September 01, 2018

Practice Management Advice

Making Clear a Culture of Transparency

Linda Klein and John Hinton IV

Retired Army Maj. Gen. Butch Tate recently reminded us of an important lesson that everyone should have learned on the playground: Keeping secrets from some of the team will only keep the whole team from winning. Tate was working on a project that, when successful, would bring hope and help to thousands. Unfortunately, one member of the group wanted to have a private conversation with some of the members, to the exclusion of others. The easiest path would have been to allow the private conversation. It would have spared potentially hard feelings.

But Tate took the path less traveled and ultimately saved time and resolved the problem. He insisted that all communications be made to the entire group. Whatever differences arose among team members, they needed to be faced head-on. He would referee, and the group would be stronger for having worked through the issue together. Masterfully, he introduced the topic and created a safe environment for all sides to air their grievances. By the end of the meeting, all were happy again, working toward the common goal because Tate insisted upon transparency among the group members.

Getting Caught Up in Secrets

It’s easy for a law firm to get caught up in secret sidebar conversations rather than fostering transparency. Usually these conversations become grist for the rumor mill. They create a culture of insiders versus outsiders, which causes hard feelings and distrust among colleagues. As a result they also consume a lot of time that could be better spent working for clients or managing or marketing.

Law firms need leaders who promote a culture of transparency. Although it’s easy to see the need for transparency when you are on the outside looking in, it’s even easier to forget it when you are a member of the inner circle. To the staff, all the lawyers are part of the inner circle. To the associates, all partners are the “in” crowd. In large firms the concentric circles of who is “in” and who is “out” are more complicated. Regardless, a firm that is not perceived as transparent winds up wasting a lot of time on petty exercises and, possibly, disputes.

Think back to your own childhood. You can likely recall an instance when two friends whispered in one another’s ears in front of you. As a child you called this “keeping secrets” rather than using a grown-up phrase such as “a lack of transparency,” but the effect was the same. People who you thought were your friends were keeping “important” information from you. Odds are that you did not shrug off the matter and go about your play. Instead it became the primary focus of your attention. You did not appreciate how your friends were treating you. You felt left out. You wondered whether they were talking about you and, if so, you assumed they were talking about you in a way that you would not have liked. These friends had treated you unfairly. They had hurt your feelings. They had caused you to become angry because you believed that you had a right to be a part of the inner circle that knew the secret. They caused you to no longer trust them because how do you trust people who keep secrets from you?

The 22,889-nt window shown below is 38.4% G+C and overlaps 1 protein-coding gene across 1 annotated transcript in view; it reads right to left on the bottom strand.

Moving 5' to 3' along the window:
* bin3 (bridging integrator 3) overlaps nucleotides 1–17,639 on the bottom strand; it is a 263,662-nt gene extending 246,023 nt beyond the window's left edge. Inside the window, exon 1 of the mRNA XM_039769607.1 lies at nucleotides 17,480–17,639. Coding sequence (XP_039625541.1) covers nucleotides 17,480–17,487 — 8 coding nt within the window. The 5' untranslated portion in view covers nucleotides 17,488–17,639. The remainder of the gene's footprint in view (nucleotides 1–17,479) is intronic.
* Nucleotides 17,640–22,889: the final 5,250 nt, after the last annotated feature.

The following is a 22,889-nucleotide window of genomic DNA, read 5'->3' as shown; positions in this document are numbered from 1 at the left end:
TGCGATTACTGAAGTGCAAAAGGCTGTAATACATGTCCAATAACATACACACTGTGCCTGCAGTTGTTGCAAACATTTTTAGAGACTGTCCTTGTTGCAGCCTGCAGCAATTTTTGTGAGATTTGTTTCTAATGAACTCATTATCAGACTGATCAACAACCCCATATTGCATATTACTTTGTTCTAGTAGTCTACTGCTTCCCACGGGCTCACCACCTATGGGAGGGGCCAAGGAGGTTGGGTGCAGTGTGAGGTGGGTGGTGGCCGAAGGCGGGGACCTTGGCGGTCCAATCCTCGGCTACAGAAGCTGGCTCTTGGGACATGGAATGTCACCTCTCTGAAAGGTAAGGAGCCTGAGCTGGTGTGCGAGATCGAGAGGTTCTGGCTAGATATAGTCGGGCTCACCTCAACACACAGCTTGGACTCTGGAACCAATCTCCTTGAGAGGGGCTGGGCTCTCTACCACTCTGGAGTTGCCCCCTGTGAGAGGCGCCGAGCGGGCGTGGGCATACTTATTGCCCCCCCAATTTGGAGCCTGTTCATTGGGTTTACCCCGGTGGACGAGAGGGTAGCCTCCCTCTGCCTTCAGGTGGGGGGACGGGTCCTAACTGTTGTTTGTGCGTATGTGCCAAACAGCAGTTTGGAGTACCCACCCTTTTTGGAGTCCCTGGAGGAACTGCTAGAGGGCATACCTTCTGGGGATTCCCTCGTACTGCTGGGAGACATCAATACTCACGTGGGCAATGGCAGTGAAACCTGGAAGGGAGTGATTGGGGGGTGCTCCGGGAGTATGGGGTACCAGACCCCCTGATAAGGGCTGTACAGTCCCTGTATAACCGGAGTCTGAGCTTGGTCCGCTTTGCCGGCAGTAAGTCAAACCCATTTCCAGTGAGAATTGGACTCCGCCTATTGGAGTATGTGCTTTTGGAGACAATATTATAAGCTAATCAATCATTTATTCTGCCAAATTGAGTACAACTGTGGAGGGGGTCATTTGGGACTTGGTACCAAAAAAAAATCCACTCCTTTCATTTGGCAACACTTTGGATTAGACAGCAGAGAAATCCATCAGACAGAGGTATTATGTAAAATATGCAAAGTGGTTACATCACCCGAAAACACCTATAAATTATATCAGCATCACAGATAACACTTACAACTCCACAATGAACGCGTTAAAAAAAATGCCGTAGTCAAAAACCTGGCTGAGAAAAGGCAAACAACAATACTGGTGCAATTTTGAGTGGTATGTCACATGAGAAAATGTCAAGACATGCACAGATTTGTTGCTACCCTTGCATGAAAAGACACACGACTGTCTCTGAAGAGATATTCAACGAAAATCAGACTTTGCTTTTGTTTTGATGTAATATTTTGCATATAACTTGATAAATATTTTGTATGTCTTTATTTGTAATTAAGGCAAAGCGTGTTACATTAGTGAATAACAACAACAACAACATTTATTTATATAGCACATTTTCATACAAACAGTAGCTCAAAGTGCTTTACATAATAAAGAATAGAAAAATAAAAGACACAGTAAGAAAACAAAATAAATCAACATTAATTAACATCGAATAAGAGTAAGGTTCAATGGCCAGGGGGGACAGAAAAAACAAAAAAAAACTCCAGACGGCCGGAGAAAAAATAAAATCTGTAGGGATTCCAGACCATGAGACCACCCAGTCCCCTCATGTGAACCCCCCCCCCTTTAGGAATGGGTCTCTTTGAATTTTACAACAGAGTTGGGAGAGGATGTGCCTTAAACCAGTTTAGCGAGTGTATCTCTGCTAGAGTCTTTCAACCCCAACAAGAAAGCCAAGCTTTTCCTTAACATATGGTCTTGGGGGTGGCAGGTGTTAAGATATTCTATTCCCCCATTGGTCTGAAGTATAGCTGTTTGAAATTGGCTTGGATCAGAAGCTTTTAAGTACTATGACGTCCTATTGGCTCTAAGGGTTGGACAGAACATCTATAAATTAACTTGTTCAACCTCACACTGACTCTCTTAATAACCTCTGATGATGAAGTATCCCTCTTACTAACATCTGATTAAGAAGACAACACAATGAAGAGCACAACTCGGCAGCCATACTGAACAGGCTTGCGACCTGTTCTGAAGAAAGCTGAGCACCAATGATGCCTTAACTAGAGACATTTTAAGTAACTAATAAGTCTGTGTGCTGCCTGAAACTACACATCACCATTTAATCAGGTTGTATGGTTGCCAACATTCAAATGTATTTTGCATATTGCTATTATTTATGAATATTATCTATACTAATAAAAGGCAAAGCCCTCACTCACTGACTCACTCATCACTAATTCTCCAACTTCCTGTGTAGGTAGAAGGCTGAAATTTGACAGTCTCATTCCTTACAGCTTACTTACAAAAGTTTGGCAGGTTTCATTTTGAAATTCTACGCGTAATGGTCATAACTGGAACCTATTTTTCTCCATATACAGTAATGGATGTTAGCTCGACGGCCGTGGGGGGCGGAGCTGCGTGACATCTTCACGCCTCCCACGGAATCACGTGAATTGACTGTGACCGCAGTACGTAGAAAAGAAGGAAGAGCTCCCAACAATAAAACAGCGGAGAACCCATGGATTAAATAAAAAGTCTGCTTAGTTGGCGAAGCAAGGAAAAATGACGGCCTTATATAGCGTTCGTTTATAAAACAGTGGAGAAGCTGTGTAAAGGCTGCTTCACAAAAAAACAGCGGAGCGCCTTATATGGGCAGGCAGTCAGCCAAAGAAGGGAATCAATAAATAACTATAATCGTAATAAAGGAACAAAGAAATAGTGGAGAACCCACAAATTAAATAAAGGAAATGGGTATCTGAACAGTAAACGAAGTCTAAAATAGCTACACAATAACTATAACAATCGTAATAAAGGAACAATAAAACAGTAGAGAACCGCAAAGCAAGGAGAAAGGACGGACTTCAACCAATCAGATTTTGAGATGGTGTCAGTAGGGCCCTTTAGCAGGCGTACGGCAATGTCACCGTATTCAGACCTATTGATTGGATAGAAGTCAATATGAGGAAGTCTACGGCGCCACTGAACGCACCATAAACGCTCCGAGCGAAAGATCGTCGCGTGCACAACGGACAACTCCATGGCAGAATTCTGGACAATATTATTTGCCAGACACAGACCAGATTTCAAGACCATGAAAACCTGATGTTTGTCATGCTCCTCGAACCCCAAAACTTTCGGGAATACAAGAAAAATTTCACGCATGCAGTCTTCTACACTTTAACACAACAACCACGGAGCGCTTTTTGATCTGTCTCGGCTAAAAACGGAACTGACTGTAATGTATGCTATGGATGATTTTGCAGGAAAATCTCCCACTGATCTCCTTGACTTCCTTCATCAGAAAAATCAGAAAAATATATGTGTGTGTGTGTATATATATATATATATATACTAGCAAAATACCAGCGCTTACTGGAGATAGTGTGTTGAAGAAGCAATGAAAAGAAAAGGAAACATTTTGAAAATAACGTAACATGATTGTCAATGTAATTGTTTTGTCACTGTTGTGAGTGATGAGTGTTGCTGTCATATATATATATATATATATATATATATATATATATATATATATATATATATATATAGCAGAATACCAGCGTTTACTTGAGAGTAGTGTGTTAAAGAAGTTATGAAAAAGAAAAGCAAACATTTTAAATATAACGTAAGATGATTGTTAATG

Whether their actions were a form of childhood malice, a lack of maturity or an absence of empathy, it’s highly unlikely that your friends attempted to resolve the situation on their own. Absent intervention by an adult, there probably was no apology or explanation of why they kept the matter a secret. The friendship was damaged.

Creating a Culture of Transparency

These playground dynamics happen in law firms every day. A conflict exists among colleagues and partners engage in the sidebar conversations that Tate refused to allow. Leaders share “insider information” with a select few people. Decisions are made without consulting those who will be most impacted. Gossip is allowed to permeate the office unchecked. For those who are on the outside looking in, the sense of distrust, grievance and hard feelings is no different than that experienced on the playground.

If problems caused by a lack of transparency are allowed to fester, your most precious asset—your trained staff and lawyers—find new jobs or continue to work in an environment where trust and collegiality have been diminished. Neither scenario benefits the firm.

A better alternative exists—law firm leaders can insist on transparency in the same way as Tate did. Here are some suggestions for building a culture of transparency:

  • When someone wants to have a private conversation, ask yourself whether it is appropriate to do so in that circumstance.
  • Don’t allow yourself or other leaders to be pulled into the secret sidebar conversations of your colleagues. Make certain that you are seen as an honest broker when resolving conflicts.
  • Whenever possible, consult with those who will be impacted most by your decisions. Of course, you cannot share all the firm’s issues with the staff, and they understand that. But be generous in what you can and do share.
  • When you fail at transparency—and you will from time to time—take the time to apologize to the people affected.
  • Don’t fake it. If you hold yourself out as being transparent, follow through.

The same dynamics, issues, feelings, securities and breaches of trust are present in all of our working relationships. Tate reminds us that secrets waste time and money. Facing problems head-on and quickly will keep a positive firm culture—and happy employees too.

Linda Klein

Linda Klein is a past president of the American Bar Association and senior managing shareholder at Baker Donelson. She is a frequent speaker on law practice, construction and higher education law.

John Hinton IV

John Hinton IV is a shareholder in Baker Donelson’s Atlanta office. His practice focuses on commercial litigation and construction law.